Imagine this. You’ve just moved to a bustling metropolitan area to go to college, and the only clothes you can afford on your student budget are vintage.
But what vintage!
The vintage shops are packed with affordable, quirky, one-of-a-kind pieces in your size, all for a price you can afford.
The thrill of the hunt keeps you coming back again and again and again. You can’t pass by a cute outfit, even if you know you’ll never wear it.
But your passion is rapidly becoming an addiction. Your boyfriend points out that your closet is full. You’re going to have to either stop shopping or get rid of what you have.
What do you do?
For Susan Koger, the answer was to start a business.
For those in the know, online fashion retailer ModCloth has been a shining example of the American dream since two students—just 17 and 18 years of age—launched it in 2002.
Its story might just inspire you to look through your closet and dust off that old eBay account.
We’re born with a gene for fashion. But for most of us, the pleasure lies in wearing our purchases—not ushering them along to another owner.
But for certain business-minded women (like Sophia Amoruso of Nasty Gal), the thrill of scoring a cute outfit pales next to the thrill of finding a buyer for it.
That’s what happened to Susan.
She didn’t know what to do with all the vintage fashion she’d acquired, so she asked her boyfriend Eric to help her sell her acquisitions online. And she found she loved it. She not only loved ushering her “babies” out into the world, but the extra income proved handy.
By the time she graduated with a business degree, ModCloth was beginning to burst out of her college dorm room. She and Eric had scraped by with just one part-time employee to help with packaging and shipping, but they knew it was time to expand.
Like so many memorable internet entrepreneurs before her—Larry Page and Sergey Brin (Google), Mark Zuckerberg (Facebook), Jerry Yang and David Filo (Yahoo!)—Susan saw the brand she’d built from her college dorm grow into a multimillion-dollar business.
She was living the dream:
Find something you’re passionate about and discover a way to turn it into a full-time income.
For good measure, change women’s lives along the way.
Women loved ModCloth. It carried the stamp of student idealism. It stood for empowerment, individuality, and staying real. It became “the fashion company that you’re friends with.” 
With its “cute, quirky, retro aesthetic,”  the company moved from reselling vintage into offering its own unique pieces sourced from independent designers.
They wondered what would happen if they encouraged customers to upload pictures of themselves in the clothes they’d purchased, so they set up a Style Gallery.
They wondered if there might be budding fashion designers among their customers, so they solicited customer designs.
Then they did something even more amazing:
They stopped Photoshopping their models.
They were the first fashion company to make that decision, leading the way for others to follow suit.
One look through the ModCloth website today shows women of every shape, size and color. They even used their own staff for a swimsuit shoot.
Wow. That’s a topic close to my heart. Visiting ModCloth’s site was a stark visual reminder of how much I’ve come to expect catalog models to look a certain way.
But why buy clothes that only look good on professional models? Surely the best clothes are those that suit real bodies.
Hip hip, hooray!
But ModCloth didn’t stop there.
They launched their own plus-size collection when they found that few independent designers were turning their talents to larger sizes.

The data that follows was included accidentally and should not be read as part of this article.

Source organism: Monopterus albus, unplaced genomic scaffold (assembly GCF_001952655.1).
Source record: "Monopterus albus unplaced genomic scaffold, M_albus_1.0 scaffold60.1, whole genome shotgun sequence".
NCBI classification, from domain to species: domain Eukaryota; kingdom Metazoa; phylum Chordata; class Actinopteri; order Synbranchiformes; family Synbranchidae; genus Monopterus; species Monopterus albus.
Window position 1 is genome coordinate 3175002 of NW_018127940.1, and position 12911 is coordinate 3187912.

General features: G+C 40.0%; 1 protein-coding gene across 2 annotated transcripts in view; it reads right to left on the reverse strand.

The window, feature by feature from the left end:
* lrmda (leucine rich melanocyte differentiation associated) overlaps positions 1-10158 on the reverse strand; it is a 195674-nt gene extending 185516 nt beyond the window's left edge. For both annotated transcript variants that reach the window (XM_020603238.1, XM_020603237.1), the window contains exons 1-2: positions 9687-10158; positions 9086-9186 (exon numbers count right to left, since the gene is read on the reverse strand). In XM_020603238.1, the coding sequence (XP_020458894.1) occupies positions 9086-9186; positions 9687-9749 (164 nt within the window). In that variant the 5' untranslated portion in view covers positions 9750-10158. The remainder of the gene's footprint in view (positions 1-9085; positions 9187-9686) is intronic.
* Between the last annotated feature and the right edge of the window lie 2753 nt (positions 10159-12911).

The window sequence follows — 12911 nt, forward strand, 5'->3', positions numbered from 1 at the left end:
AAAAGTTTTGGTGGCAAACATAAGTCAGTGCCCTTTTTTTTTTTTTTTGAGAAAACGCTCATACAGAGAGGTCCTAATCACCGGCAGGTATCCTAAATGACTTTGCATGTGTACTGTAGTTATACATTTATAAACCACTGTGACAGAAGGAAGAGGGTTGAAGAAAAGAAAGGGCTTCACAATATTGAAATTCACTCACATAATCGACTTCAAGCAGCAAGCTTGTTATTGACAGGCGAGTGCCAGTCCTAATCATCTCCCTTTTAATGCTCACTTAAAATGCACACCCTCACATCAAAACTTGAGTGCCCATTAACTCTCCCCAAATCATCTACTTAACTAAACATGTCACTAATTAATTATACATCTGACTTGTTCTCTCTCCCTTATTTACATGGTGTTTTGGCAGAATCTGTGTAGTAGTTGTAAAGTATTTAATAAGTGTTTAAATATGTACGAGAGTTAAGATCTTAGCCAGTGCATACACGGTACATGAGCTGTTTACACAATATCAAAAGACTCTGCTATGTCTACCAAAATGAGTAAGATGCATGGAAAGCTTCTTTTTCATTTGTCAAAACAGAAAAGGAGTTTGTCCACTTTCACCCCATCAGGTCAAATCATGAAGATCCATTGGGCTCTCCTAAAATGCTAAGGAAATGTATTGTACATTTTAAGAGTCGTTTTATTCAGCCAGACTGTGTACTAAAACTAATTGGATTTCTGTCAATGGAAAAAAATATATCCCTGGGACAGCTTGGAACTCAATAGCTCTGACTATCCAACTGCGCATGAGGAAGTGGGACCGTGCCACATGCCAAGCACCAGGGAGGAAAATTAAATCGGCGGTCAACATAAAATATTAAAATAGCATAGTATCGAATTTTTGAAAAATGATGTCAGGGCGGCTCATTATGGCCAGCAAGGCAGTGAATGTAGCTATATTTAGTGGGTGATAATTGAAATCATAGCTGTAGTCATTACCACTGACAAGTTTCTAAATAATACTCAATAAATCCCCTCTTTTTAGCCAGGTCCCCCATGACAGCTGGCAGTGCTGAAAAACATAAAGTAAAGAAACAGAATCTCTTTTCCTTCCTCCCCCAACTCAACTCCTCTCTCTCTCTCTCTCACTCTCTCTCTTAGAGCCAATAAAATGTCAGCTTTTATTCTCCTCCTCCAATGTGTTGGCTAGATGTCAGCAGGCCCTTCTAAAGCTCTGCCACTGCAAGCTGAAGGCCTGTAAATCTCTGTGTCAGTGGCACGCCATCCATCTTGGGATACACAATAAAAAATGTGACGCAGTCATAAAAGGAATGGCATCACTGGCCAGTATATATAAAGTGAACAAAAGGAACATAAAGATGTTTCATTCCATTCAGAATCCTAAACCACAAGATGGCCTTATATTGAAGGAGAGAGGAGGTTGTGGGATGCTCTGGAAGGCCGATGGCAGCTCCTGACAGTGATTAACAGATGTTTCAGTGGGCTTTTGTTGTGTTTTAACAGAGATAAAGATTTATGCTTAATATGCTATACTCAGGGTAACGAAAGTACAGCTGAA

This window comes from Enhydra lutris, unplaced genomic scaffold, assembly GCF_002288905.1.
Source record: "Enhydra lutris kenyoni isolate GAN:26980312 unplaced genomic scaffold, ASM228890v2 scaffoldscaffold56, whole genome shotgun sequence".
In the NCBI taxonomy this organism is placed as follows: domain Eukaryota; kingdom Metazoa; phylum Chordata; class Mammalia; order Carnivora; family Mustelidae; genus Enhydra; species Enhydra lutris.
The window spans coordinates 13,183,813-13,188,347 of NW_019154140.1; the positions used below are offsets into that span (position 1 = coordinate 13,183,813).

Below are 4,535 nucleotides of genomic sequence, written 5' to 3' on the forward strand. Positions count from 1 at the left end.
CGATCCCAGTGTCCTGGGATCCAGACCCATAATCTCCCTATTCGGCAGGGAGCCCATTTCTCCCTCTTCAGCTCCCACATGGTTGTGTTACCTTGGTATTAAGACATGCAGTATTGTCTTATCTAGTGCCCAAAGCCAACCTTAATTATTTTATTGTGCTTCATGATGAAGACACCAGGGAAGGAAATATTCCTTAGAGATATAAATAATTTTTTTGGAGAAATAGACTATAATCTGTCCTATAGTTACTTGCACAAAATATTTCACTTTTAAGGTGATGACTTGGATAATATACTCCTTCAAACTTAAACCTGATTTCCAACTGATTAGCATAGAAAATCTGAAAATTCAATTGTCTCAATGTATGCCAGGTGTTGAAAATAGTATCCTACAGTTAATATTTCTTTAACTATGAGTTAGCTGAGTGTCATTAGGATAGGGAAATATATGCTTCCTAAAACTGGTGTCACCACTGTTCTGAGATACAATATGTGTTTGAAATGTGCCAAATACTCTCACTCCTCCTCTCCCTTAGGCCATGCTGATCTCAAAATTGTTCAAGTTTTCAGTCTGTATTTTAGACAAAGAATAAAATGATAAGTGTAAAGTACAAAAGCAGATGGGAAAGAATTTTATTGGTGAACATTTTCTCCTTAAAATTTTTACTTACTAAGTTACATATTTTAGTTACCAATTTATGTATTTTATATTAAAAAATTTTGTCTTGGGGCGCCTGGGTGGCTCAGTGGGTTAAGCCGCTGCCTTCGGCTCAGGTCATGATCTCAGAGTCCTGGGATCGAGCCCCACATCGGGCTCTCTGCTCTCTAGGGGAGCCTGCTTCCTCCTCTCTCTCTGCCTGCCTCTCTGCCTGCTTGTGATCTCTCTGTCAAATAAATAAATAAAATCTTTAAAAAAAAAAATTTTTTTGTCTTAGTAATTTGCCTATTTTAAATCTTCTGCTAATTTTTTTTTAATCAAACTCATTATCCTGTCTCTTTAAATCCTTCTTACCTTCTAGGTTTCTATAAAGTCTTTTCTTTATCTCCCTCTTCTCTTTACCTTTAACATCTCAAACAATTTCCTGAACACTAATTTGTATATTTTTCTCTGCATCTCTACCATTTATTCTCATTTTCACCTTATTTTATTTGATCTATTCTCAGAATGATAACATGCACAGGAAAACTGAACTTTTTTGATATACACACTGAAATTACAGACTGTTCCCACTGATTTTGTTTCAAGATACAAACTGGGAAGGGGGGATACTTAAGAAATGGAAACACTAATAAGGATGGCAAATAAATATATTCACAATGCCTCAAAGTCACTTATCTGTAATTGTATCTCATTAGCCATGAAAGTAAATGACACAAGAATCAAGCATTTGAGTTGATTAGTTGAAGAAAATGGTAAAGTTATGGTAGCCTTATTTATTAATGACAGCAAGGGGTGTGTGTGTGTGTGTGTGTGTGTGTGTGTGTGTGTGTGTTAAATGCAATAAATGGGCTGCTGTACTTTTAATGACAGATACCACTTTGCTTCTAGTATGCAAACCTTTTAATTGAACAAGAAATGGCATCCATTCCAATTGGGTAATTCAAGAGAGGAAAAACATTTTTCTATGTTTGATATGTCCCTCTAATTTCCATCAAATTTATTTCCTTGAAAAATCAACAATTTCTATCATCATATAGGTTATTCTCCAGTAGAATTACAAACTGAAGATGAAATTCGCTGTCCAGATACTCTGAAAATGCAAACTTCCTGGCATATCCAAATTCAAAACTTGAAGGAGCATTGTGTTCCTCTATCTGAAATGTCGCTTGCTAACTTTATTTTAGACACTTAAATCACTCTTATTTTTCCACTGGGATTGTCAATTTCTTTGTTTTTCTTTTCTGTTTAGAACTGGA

After a survey found that 2 in 3 women feel embarrassed to shop in the “plus-sized” section, ModCloth removed the term from their site. Now, they offer “expanded sizes” for a full range of women.
As the company grew, Susan and Eric grew with it. They married and ran the company as co-founders. They sought to expand their impact by partnering with charity Schoola, which raises money for Malala Yousafzai’s Malala Fund.
As Eric explains, “We’ve … made a point to never feel corporate. We want the brand to come across as if Susan is still writing copy, not a big organization.”
They’d achieved the dream. It was happily-ever after….
Until March 2017, when everything changed.
That’s when Susan and Eric made the decision that would turn ModCloth’s future upside down.
A larger business had offered to buy them out, to the tune of an estimated $51 to 75 million.
Selling the company would enable to them to grow even bigger, open brick-and-mortar stores, and reach even more customers with their pro-women vision.
Unfortunately, that company was Walmart.
Some argued that ModCloth needed the infusion of cash to survive. It had experienced layoffs, and fashion is at best a risky business.
And Walmart had promised they wouldn’t interfere in the running of the company.
But when Susan and Eric sold, their loyal fans felt betrayed. Walmart stood for the opposite of ModCloth’s values. How could they continue to shop at ModCloth when they wouldn’t be caught dead shopping at Walmart?
It’s hard to imagine how Susan must have felt, reading the comments on social media. She’d built a company from scratch that women loved. Now, many of those very same women were turning against her.
Had she done the right thing, selling out to a retail giant to keep her vision alive?
Few of us will ever find ourselves in this kind of situation.
But entrepreneurs across the world dream of it. Build a brand up until it’s big enough to attract the attention of bigger players, then sell it for a fortune and retire to the Caribbean.
What would YOU do:
If your choice was between helping the baby you’d nurtured from the time you were a student spread its wings and soar…
Or keep your integrity at the cost of playing small?
Tell us in the comments.